I’m sad and hurt for her.  I’m angry at him.  I see it all happening all over again.  I remember my friends telling me what it was like seeing my relationship happen all over again with the girl he ended up legally marrying (1996-2007).

For a time, I thought he would change.  I thought this woman could do it.

I wondered if everything he did could be pinned on the FAS, if the real him was truly not responsible for the abuse, if he was truly Dr. Jekyll while Mr. Hyde was an illness beyond his control–but that could be eradicated by doctors.

I thought that because of the diagnoses and care of the doctors, which none of Phil’s exes ever had (he was diagnosed in 2010), Phil would finally turn away from his abusive behaviors.

But no.  Take this as a lesson to you: They simply don’t change.  They aren’t “different” with the next girlfriend.  She won’t “save” him.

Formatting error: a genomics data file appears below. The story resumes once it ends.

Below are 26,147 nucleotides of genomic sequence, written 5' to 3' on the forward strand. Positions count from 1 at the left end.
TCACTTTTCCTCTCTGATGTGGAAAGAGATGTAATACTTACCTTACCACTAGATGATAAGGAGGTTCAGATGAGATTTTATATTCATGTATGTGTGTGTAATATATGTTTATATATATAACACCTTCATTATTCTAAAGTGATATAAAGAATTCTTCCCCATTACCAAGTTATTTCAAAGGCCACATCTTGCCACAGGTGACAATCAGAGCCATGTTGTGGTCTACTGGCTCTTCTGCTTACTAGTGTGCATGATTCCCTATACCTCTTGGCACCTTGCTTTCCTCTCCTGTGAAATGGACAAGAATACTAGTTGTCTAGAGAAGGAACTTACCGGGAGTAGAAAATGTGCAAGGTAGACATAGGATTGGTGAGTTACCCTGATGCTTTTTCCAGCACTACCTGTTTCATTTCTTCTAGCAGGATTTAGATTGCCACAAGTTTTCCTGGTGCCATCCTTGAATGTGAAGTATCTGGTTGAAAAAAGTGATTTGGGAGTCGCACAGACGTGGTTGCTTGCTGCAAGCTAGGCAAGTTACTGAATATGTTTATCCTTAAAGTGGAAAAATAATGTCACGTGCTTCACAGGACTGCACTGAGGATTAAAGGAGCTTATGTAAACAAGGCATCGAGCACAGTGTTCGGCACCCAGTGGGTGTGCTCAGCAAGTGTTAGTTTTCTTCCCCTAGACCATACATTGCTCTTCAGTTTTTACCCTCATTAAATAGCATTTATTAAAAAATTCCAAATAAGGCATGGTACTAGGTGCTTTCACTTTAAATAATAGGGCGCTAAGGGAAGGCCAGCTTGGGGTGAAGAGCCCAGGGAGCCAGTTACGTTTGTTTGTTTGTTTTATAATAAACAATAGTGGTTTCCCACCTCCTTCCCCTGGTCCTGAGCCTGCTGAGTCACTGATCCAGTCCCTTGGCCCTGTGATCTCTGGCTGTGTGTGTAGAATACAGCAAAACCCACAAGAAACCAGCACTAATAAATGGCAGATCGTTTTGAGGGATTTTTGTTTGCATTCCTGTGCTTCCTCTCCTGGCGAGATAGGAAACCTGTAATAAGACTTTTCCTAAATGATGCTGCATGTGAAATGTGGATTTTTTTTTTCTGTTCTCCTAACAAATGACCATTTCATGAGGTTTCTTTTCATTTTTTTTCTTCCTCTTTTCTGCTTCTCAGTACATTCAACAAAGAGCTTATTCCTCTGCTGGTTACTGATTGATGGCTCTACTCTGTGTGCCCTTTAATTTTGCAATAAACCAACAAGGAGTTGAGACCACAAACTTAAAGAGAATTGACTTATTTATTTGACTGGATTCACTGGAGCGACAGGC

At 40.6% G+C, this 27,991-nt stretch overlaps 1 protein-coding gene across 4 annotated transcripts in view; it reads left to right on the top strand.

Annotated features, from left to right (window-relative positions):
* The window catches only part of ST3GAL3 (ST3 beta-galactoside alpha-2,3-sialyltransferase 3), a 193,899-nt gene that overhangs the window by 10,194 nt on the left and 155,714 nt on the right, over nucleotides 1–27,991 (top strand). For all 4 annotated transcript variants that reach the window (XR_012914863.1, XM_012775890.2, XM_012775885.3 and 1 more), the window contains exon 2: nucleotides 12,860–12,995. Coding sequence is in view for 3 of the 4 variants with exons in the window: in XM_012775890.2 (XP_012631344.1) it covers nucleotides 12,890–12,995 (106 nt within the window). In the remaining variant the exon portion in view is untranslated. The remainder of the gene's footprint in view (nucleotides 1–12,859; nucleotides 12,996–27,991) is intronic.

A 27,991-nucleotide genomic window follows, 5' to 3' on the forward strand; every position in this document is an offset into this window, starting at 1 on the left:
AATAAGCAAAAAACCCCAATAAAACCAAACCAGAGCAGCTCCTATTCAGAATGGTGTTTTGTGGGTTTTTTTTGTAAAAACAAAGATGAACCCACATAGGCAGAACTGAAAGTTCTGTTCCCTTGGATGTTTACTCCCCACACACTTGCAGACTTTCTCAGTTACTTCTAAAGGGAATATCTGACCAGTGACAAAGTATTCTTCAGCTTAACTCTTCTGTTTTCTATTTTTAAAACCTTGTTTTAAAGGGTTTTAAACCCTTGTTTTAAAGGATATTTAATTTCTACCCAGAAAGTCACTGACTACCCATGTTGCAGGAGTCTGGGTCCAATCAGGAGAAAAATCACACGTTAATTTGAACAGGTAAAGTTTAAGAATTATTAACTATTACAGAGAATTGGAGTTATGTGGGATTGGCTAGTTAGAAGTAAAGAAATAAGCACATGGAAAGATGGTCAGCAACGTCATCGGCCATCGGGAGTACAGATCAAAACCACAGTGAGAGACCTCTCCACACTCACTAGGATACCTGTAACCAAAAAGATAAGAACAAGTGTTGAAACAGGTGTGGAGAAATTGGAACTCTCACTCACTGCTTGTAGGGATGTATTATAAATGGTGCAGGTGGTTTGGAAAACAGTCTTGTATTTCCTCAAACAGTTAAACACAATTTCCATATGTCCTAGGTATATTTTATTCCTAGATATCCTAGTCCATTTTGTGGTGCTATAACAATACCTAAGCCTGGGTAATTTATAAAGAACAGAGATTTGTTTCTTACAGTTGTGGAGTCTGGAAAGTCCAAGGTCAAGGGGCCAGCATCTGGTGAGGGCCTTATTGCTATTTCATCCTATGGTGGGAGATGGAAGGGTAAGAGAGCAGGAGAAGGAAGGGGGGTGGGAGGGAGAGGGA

And it isn’t your fault.  The abuse is not your fault.

It’s all his.

This is a lesson I, too, have been learning, trying to take it into my head and abolish all the lingering doubts, put there back when Phil insisted I was to blame for it all.

This knowledge is helping me to heal.  Hopefully it will help her as well.  She’s a sweet person who deserves much better than this.

Also see:

Abusive ex Phil has a new bride

Is this why my ex Phil was so abusive?

So Phil, my abusive ex-husband, is back in the hospital

Abusive Ex: Blame it on him, not mental illness

 

An example of controlling spouse forbidding same-sex friendship:

Eventually he forbade me from seeing her unless our kids were present. I still would hang out with her alone as adults here and there; I’d just not tell him. I never told her my husband did not want me seeing her. Eventually, she found out and was furious. The next day, my husband looked her email up on the school contact list and sent a hate-filled email to her. He never told me and acted completely normal. She forwarded it to me and said we couldn’t be friends or even speak anymore.